Dog Training Tips for a Busy House
The most common reason a family decides to re-home their dog is because it becomes more work than they expected. Life situations will always make for busy seasons and stressful times, and owning a dog can be challenging, but don’t let your dog’s behavior create further frustration.
Homes with young children, growing families, owners who work long hours, or owners who travel often tend to struggle with following through on dog training. It’s easy to mentally schedule the time and effort into training, but the execution may fall flat, especially as the weeks roll by. New dog owners may also underestimate the training process needed for the results they were hoping to achieve.
In a perfect world, you would bring home a house-broken dog who instinctually followed all commands, didn’t steal food from your toddler, and knew not to dig in the backyard - but what fun would that be?
A trained dog is a happy dog because he knows what is expected, can perform what he is taught, and understands his place in the family. Just as you are not perfect, your pup won’t be either, but with consistent training, he will be a really good dog.
Dog Training Tips for a Busy House
Unless you have trained a dog before, or have the time to read and educate yourself on the process until you feel truly confident, you may want to invest more than time and consider spending money on training methods. There are three basic forms of paid-for training options:
A trainer can come to your house and work with your dog over several sessions. They will also train you in the process. You will need to continue the training in short sessions each day to make this successful.
You can send your dog to a training ‘sleep-away’ camp. These vary in length from 2 weeks - months long, depending on what type of training you are after. Your dog will be returned to you completely well behaved. You will work with the trainer on the specific commands and how to ensure your dog stays well trained. There will be a bit of boundary testing, so you will need to work hard the first few weeks to follow-up with what the trainer showed you. This is probably the easiest (and most expensive) training option for busy homes.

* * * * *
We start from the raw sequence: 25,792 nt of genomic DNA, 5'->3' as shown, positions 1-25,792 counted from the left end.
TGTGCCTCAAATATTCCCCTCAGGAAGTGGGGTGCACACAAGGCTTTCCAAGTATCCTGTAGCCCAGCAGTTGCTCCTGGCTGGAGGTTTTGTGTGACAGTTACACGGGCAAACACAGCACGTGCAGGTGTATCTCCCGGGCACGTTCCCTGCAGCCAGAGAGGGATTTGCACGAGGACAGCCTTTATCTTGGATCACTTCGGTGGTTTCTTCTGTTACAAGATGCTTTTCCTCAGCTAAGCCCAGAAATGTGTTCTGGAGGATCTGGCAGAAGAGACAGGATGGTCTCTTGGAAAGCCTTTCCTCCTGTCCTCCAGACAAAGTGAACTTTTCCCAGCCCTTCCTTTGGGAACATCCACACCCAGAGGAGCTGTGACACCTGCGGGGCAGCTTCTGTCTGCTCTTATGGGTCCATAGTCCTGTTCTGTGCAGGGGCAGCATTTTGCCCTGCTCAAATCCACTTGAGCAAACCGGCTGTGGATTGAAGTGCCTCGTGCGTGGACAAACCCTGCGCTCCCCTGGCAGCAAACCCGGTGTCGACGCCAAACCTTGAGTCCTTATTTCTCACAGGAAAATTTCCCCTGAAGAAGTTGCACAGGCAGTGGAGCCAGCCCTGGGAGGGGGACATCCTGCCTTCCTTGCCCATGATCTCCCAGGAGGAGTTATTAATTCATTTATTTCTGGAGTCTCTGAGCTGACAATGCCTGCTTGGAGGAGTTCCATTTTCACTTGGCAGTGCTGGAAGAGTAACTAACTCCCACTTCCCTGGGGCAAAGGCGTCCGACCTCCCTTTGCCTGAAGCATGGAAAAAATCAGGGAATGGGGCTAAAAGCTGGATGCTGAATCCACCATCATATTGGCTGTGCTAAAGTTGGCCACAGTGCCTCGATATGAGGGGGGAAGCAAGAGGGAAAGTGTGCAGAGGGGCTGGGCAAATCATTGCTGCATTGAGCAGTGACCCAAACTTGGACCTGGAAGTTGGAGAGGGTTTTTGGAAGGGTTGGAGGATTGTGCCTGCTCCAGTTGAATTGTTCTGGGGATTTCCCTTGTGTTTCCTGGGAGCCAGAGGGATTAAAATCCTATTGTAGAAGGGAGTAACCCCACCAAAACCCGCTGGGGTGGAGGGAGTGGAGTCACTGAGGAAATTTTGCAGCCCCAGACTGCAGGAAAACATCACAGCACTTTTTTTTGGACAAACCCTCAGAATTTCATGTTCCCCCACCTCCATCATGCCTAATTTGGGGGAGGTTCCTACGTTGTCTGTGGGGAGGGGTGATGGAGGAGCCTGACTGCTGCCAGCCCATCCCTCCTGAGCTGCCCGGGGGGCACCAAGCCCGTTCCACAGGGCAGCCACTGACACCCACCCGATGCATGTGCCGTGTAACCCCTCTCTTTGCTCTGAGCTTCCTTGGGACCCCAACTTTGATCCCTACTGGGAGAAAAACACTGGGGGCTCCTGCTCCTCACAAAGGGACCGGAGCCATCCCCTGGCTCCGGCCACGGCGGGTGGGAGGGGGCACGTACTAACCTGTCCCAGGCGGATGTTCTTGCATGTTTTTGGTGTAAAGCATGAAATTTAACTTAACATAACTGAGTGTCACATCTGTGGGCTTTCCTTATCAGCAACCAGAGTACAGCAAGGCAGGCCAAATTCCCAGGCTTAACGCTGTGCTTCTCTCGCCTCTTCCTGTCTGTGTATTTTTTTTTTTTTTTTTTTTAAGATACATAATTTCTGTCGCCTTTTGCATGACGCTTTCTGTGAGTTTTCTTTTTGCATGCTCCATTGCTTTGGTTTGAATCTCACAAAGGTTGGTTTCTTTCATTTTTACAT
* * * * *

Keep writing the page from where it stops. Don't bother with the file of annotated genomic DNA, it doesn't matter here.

There are training classes available through the Humane Society, as well as numerous other facilities nationwide. For a fee, you will attend class with other dogs/owners and be taught how to train your dog.
If you do not want to sped the money, you can train your pup at home on your own. This will take more effort and time up front, but can still have the same outcome. The American Kennel Club recommends the following when training your dog:
- Keep your training sessions short. Five minutes per session is more than enough.
- Spread training throughout the day. Every time you interact with your dog, you have an opportunity to train, even if it’s as simple as practicing “sit” before you let him outside to go to the bathroom.
- Take advantage of mealtimes. At the very least, have your dog perform a desired behavior before you give him his bowl. Better still, divide the food up and get as many repetitions as you can.
- Use rewards other than food. Anything your dog is willing to work for is a reward, from going for a walk to getting a cuddle.
- Don’t let walks go to waste. Learning is far more difficult in an exciting environment, so be sure your dog has mastered the basics in a quiet location before adding the element of distraction.